Pauline Sandy knows more than most how vital the helipad at Queen Alexandra Hospital really is.
If she’d not been able to fly there directly from her Isle of Wight home, her story might have ended very differently.
As it is, she was receiving treatment at the state-of-the-art heart attack department here in Portsmouth as soon as possible.
The hours that were saved by flying her across the Solent should not be under-estimated.
Understandably, she hopes that no-one else will ever need to use the services of the air ambulance or QA’s helipad – but in reality we all know that many more people will.
Although Mrs Sandy travelled during the day, she speaks from the heart when she urges those people who are against a proposal to change the restrictions on night landings to think again.
She says simply ‘It should be available at any time of the day.’
And surely that is the crux of the whole argument surrounding this issue?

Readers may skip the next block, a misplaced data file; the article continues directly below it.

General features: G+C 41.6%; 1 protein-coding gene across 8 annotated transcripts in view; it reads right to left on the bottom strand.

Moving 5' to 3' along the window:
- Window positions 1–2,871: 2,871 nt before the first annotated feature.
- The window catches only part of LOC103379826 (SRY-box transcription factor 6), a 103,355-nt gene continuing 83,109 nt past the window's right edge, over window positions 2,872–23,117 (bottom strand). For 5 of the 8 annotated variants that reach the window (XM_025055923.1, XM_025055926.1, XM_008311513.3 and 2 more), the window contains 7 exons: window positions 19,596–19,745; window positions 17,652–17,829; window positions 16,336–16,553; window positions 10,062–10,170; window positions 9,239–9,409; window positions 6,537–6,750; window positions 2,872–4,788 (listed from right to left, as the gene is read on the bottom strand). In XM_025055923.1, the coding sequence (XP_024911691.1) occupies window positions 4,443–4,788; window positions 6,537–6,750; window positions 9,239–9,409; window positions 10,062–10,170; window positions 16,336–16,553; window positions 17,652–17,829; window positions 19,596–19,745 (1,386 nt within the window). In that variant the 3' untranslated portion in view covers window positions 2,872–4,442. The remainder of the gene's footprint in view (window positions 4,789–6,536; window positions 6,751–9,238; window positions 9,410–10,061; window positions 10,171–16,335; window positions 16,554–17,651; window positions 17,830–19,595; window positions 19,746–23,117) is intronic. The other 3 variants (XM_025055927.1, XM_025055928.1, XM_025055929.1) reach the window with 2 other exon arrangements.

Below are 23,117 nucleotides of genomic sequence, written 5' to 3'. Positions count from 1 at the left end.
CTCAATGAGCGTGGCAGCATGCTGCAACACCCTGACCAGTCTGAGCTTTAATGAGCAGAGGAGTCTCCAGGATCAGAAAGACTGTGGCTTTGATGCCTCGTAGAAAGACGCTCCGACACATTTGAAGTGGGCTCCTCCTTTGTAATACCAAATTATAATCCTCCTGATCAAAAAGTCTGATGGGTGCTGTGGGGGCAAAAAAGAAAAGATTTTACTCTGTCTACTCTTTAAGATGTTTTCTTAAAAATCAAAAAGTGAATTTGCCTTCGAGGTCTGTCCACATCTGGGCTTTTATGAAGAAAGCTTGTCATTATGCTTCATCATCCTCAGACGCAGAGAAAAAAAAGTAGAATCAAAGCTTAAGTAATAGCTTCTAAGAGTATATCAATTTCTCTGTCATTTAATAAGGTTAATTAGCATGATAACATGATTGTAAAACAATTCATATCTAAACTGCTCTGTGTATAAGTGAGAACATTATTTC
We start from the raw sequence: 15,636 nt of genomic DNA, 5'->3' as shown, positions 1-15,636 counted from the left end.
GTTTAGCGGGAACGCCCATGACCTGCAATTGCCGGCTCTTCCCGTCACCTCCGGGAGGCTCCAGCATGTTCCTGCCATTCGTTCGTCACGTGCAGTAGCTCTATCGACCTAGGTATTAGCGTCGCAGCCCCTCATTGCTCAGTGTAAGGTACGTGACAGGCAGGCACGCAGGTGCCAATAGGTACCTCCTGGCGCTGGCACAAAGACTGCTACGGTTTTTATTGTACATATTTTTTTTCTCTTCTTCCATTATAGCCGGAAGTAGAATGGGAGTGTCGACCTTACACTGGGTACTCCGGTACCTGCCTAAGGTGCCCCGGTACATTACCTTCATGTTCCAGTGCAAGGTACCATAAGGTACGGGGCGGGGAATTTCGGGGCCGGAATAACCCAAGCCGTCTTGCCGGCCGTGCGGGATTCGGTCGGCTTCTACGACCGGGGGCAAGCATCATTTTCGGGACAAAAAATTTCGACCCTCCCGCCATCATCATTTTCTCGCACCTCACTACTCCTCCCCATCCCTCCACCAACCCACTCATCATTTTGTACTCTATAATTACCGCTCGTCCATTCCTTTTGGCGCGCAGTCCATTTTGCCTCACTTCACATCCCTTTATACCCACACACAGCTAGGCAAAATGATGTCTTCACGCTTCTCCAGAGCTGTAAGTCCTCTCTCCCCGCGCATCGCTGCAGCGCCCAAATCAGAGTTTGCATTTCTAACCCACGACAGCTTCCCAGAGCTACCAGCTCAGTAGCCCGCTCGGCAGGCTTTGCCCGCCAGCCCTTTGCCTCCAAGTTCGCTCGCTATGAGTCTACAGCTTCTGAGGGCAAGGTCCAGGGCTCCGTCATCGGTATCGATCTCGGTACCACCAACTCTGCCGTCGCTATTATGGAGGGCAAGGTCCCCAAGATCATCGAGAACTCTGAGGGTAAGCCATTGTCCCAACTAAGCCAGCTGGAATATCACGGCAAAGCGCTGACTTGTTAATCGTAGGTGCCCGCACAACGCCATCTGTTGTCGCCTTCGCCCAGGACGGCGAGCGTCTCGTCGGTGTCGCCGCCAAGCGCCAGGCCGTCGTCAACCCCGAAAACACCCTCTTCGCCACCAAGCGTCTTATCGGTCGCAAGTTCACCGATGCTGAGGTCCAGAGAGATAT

None of us can know when we might find ourselves in need of medical assistance.
But surely we all want to know that when our lives are in danger, everything will be done to make sure that we will get the best possible treatment available, in the quickest possible time.
When you’re talking about people’s lives, every second counts.
Those who have said that night-time landings will be noisy and create a disturbance must understand that they live near a hospital.
We should be grateful that air ambulances can now fly patients directly to hospitals. It’s a great opportunity to get people where they need to be quicker than they could be there by road.
Of course we have sympathy for those who feel that their quality of life will suffer if the changes go ahead.
But whatever side of the argument you stand on – either for the changes or against – it’s crucial that you make your feelings known.
The deadline for comments is the end of Friday. It’s vital that Portsmouth City Council hears from everyone before then.